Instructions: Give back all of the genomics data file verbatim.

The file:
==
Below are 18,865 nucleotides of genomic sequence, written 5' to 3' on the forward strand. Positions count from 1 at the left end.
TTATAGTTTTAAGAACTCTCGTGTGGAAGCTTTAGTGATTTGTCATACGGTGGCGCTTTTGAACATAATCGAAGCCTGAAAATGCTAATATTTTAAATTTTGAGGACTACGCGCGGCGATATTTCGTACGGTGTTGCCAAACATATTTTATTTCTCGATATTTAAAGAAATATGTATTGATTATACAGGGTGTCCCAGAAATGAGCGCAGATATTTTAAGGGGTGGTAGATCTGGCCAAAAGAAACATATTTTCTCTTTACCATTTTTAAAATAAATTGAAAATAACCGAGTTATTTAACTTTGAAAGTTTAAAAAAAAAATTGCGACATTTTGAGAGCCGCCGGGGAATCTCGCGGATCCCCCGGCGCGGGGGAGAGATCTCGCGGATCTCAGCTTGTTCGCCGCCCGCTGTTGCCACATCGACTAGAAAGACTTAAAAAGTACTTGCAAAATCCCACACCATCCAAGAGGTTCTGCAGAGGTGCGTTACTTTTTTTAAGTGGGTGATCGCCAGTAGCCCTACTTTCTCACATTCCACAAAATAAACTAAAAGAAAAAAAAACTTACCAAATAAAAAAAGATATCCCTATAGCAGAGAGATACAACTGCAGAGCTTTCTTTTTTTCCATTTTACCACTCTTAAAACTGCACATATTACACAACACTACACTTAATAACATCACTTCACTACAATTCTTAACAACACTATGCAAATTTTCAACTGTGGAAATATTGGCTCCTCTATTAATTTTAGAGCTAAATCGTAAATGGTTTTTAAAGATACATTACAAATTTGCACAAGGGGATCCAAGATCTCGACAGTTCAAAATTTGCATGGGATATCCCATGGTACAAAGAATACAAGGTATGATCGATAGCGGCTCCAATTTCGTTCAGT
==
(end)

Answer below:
Below are 18,865 nucleotides of genomic sequence, written 5' to 3' on the forward strand. Positions count from 1 at the left end.
TTATAGTTTTAAGAACTCTCGTGTGGAAGCTTTAGTGATTTGTCATACGGTGGCGCTTTTGAACATAATCGAAGCCTGAAAATGCTAATATTTTAAATTTTGAGGACTACGCGCGGCGATATTTCGTACGGTGTTGCCAAACATATTTTATTTCTCGATATTTAAAGAAATATGTATTGATTATACAGGGTGTCCCAGAAATGAGCGCAGATATTTTAAGGGGTGGTAGATCTGGCCAAAAGAAACATATTTTCTCTTTACCATTTTTAAAATAAATTGAAAATAACCGAGTTATTTAACTTTGAAAGTTTAAAAAAAAAATTGCGACATTTTGAGAGCCGCCGGGGAATCTCGCGGATCCCCCGGCGCGGGGGAGAGATCTCGCGGATCTCAGCTTGTTCGCCGCCCGCTGTTGCCACATCGACTAGAAAGACTTAAAAAGTACTTGCAAAATCCCACACCATCCAAGAGGTTCTGCAGAGGTGCGTTACTTTTTTTAAGTGGGTGATCGCCAGTAGCCCTACTTTCTCACATTCCACAAAATAAACTAAAAGAAAAAAAAACTTACCAAATAAAAAAAGATATCCCTATAGCAGAGAGATACAACTGCAGAGCTTTCTTTTTTTCCATTTTACCACTCTTAAAACTGCACATATTACACAACACTACACTTAATAACATCACTTCACTACAATTCTTAACAACACTATGCAAATTTTCAACTGTGGAAATATTGGCTCCTCTATTAATTTTAGAGCTAAATCGTAAATGGTTTTTAAAGATACATTACAAATTTGCACAAGGGGATCCAAGATCTCGACAGTTCAAAATTTGCATGGGATATCCCATGGTACAAAGAATACAAGGTATGATCGATAGCGGCTCCAATTTCGTTCAGT